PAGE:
Now a Cook County judge has ruled that Klein has no legal basis to get Christmas visitation with the girls, now ages 2 and 6.


Small wonder the CCAA has imposed tougher marriage requirements in their new regulations. I'm sure they're paying attention to this case.

Iowa Adoption Story

West Des Moines Family Celebrates Christmas With New Daughter
DES MOINES, Iowa -- A West Des Moines family almost didn't make it home in time for their baby's first Christmas.

Greg and Lisa Wall were in China for the last two weeks picking up their adopted 10-month-old daughter Olivia.

They made it as far as Chicago, when their flight home was delayed on Christmas Eve.

"We were on a standby for a flight, but they weren't sure if we'd actually make it on, so Greg's parents and my parents drove to Chicago and drove us home," Lisa Wall said.

It was the last stretch of a two-year journey that ended just in time for Christmas.

Tuesday, December 26, 2006

Wall Streeters Adopt

It's hard not to be cynical with a headline like this from the New York Post:

Adoptions of Chinese children are now wildly popular among the cream of Wall Street society - and shouldn't slow with China's planned new restrictions coming next year...

One recent financial high-roller to adopt in China is trader Matt Andresen, a top boss at hedge fund behemoth Citadel Investment Group. He and his wife - who already have three biological boys - made their emotional journey to China this month. Like most other adopted Chinese children, his is a girl...

Andresen said the process in China is easy. But, he added, seemingly half-joking: "We knew where we had to go - and how much money to grease which guy with."

Not even half-funny, Mr. Andresen, considering the recent Hunan trafficking controversy. Save the jokes for your cocktail parties.

Asian Culture Celebration in Pittsburgh

Adoptive families embrace Asian culture
For three years, Amy Min Gong has taught Chinese language and culture to children born in China and adopted by local families.

Gong believes it is important for these children to know their heritage, and she teaches them Chinese music and dances, along with colors and numbers. Gong, who was born in China and came to America 20 years ago, teaches Mandarin, the most widely spoken of the Chinese dialects...

"I would like them to know the traditions and their backgrounds," said Gong. "These kids are very interested in where they come from, what they look like."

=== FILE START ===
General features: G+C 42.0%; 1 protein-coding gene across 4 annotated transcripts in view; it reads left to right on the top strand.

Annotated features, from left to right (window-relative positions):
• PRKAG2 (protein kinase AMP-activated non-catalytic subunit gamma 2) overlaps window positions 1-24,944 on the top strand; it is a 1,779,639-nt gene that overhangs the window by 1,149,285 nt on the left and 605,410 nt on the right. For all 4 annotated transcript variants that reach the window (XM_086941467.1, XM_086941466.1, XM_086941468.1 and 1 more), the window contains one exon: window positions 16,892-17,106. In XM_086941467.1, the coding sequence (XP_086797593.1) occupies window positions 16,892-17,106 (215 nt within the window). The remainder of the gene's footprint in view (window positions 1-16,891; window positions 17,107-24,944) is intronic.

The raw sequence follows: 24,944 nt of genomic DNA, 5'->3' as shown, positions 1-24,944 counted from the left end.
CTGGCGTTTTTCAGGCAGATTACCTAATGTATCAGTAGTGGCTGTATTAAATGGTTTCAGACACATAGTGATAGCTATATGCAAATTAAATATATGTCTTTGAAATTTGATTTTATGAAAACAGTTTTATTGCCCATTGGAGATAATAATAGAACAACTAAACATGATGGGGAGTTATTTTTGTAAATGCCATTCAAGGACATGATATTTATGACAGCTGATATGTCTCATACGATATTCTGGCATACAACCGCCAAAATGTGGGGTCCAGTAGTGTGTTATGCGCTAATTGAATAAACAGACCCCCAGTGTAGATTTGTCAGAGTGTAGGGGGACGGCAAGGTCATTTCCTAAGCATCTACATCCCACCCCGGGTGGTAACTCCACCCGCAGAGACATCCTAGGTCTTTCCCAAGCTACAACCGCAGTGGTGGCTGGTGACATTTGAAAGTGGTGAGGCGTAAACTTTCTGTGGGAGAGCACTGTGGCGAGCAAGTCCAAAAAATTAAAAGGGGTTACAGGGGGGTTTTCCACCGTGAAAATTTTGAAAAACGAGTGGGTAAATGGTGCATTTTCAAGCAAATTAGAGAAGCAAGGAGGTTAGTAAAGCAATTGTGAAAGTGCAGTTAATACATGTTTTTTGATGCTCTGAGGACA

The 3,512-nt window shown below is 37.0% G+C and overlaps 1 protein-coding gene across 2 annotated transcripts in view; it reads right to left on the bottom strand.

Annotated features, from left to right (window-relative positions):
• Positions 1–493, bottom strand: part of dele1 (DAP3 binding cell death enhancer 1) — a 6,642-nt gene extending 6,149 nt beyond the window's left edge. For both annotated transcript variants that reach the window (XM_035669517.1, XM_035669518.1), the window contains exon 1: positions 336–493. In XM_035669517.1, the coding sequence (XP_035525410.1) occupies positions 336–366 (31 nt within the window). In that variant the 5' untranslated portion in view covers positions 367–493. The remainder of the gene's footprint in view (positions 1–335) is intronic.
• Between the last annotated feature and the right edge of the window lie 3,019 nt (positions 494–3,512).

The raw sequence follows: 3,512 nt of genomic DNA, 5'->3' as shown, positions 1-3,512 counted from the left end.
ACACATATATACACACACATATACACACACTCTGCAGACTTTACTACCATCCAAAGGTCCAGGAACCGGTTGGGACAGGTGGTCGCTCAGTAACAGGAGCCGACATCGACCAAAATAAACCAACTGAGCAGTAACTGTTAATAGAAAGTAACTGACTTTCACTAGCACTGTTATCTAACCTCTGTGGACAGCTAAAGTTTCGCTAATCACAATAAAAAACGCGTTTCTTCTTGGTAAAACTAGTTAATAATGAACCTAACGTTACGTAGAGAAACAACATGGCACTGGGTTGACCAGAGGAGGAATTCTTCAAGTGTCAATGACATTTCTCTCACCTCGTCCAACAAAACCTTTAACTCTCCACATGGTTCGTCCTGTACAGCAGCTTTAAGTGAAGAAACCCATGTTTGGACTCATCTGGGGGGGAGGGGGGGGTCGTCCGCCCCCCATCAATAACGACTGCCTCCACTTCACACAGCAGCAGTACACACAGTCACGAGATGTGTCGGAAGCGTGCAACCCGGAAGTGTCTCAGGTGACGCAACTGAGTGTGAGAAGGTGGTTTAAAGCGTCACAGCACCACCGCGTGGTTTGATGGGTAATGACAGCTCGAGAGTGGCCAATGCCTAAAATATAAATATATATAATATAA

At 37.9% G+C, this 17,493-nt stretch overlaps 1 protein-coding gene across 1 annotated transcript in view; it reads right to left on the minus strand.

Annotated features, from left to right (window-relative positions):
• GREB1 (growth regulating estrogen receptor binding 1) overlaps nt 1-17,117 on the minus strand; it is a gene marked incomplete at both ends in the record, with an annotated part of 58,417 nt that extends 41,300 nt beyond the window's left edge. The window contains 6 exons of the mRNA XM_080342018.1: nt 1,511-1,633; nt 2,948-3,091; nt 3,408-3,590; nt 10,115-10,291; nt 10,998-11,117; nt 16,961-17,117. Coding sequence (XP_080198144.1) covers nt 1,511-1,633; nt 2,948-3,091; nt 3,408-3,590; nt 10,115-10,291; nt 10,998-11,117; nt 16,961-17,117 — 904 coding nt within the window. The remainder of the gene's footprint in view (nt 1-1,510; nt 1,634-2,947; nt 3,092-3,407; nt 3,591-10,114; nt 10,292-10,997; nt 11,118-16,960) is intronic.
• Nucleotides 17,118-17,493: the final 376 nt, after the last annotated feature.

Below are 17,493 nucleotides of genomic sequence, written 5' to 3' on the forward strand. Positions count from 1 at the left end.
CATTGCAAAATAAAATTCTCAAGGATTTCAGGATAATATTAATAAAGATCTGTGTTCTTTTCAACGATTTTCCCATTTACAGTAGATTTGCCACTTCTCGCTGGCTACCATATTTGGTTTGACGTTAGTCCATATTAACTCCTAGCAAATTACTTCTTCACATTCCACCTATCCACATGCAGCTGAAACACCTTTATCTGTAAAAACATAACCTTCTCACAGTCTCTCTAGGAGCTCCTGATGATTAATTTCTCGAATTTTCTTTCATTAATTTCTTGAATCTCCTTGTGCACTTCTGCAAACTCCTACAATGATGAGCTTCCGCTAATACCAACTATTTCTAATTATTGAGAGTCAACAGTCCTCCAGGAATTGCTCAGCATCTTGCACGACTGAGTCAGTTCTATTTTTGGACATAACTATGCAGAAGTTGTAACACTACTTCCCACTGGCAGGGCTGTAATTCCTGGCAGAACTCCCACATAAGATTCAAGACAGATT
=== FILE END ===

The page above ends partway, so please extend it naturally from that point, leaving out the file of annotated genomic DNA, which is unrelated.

Sunday, December 24, 2006

Ally Sings Rudolph

My first YouTube video. We'll see how it works. Have a Happy Christmas.

Friday, December 22, 2006

Virginia Adoption Story

Boy finds a family
An 8-year-old adopted from China will celebrate his first Christmas with his new family.

JAMES CITY -- Jane Chambers looks forward to seeing her 8-year-old son's face on his first Christmas morning.

After all, Jack is already pretty excited about the Christmas tree and decorations.

"I think he's going to be beside himself," she said.

"I'm going to have every camera in the house set up and ready," said her husband, Ed Chambers.

Jack was living in an orphanage in China until Halloween. That's when Jane and Ed Chambers, and their 11-year-old son, Ben Trainer, flew halfway around the globe to adopt the little boy found wandering the streets alone in the western part of China four years earlier.

Domestic Adoption in China

I'm assuming the "welfare homes" referred to in the article are the "social welfare institutes" (SWIs) which are home to China's orphans/abandoned children.

Families urged to adopt orphans
GUANGZHOU: Ordinary households in South China's Guangdong Province are being encouraged to adopt handicapped children and orphans.

The adoption drive is part of a bigger programme called Caring the Future of Children that has been in place since 2004.

"The effort is considered one of the most effective ways to protect the rights of this special group of children, which includes the handicapped and the homeless," said Liu Zhiwei, a spokesman of the Guangdong Provincial Department of Civil Affairs.

He said 932 orphans and handicapped children had been placed with families around the province this year.

"By placing these children with families, we can make sure that they have a better chance of being cared for. Adoption will also help ensure that they can exercise their rights, like their right to education," Liu said.

He said most of the children had been adopted from welfare homes.

"We are planning to build more homes to host handicapped children and orphans," said Liu, adding that all cities in the province were required to set up at least one welfare facility for children.

There are currently seven cities in Guangdong that lack welfare and charity homes for the needy.

"Welfare homes are required to provide facilities for education, rehabilitation and entertainment," Liu said.

Guangdong is home to 50 welfare homes, housing more than 7,000 children, of which 60 per cent are handicapped.

"As one of the most populous provinces, Guangdong has a large share of handicapped children and orphans," Liu said.

He added that most of the orphans had come from other provinces and regions.